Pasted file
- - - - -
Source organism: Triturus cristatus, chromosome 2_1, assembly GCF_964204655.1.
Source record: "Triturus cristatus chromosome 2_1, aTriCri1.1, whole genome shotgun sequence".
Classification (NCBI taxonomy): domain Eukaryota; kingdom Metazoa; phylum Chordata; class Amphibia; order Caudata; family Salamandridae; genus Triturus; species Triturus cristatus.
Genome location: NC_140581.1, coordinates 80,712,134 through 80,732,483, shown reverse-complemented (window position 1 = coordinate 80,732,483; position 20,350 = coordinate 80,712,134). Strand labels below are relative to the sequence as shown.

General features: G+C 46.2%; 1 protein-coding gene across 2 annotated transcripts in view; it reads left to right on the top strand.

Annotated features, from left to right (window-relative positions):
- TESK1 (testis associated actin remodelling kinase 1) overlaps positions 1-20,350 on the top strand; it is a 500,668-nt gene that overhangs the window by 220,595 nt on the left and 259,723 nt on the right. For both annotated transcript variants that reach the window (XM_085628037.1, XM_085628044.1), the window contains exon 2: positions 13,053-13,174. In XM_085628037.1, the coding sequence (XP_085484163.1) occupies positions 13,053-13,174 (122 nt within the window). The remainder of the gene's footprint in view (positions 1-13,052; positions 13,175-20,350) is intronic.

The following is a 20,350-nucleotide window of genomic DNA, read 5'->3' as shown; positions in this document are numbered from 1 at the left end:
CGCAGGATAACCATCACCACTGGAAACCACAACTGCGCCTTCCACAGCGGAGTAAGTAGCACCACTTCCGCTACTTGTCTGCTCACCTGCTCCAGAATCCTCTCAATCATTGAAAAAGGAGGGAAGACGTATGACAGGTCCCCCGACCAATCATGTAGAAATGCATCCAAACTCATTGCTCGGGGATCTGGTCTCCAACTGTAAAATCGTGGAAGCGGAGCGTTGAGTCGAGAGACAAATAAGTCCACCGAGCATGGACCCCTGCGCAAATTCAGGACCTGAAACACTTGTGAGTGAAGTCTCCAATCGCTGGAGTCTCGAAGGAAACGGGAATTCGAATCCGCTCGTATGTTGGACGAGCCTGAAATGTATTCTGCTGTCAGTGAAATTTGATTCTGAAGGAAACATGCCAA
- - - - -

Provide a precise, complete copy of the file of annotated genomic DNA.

Source organism: Triturus cristatus, chromosome 2_1, assembly GCF_964204655.1.
Source record: "Triturus cristatus chromosome 2_1, aTriCri1.1, whole genome shotgun sequence".
Classification (NCBI taxonomy): domain Eukaryota; kingdom Metazoa; phylum Chordata; class Amphibia; order Caudata; family Salamandridae; genus Triturus; species Triturus cristatus.
Genome location: NC_140581.1, coordinates 80,712,134 through 80,732,483, shown reverse-complemented (window position 1 = coordinate 80,732,483; position 20,350 = coordinate 80,712,134). Strand labels below are relative to the sequence as shown.

General features: G+C 46.2%; 1 protein-coding gene across 2 annotated transcripts in view; it reads left to right on the top strand.

Annotated features, from left to right (window-relative positions):
- TESK1 (testis associated actin remodelling kinase 1) overlaps positions 1-20,350 on the top strand; it is a 500,668-nt gene that overhangs the window by 220,595 nt on the left and 259,723 nt on the right. For both annotated transcript variants that reach the window (XM_085628037.1, XM_085628044.1), the window contains exon 2: positions 13,053-13,174. In XM_085628037.1, the coding sequence (XP_085484163.1) occupies positions 13,053-13,174 (122 nt within the window). The remainder of the gene's footprint in view (positions 1-13,052; positions 13,175-20,350) is intronic.

The following is a 20,350-nucleotide window of genomic DNA, read 5'->3' as shown; positions in this document are numbered from 1 at the left end:
CGCAGGATAACCATCACCACTGGAAACCACAACTGCGCCTTCCACAGCGGAGTAAGTAGCACCACTTCCGCTACTTGTCTGCTCACCTGCTCCAGAATCCTCTCAATCATTGAAAAAGGAGGGAAGACGTATGACAGGTCCCCCGACCAATCATGTAGAAATGCATCCAAACTCATTGCTCGGGGATCTGGTCTCCAACTGTAAAATCGTGGAAGCGGAGCGTTGAGTCGAGAGACAAATAAGTCCACCGAGCATGGACCCCTGCGCAAATTCAGGACCTGAAACACTTGTGAGTGAAGTCTCCAATCGCTGGAGTCTCGAAGGAAACGGGAATTCGAATCCGCTCGTATGTTGGACGAGCCTGAAATGTATTCTGCTGTCAGTGAAATTTGATTCTGAAGGAAACATGCCAA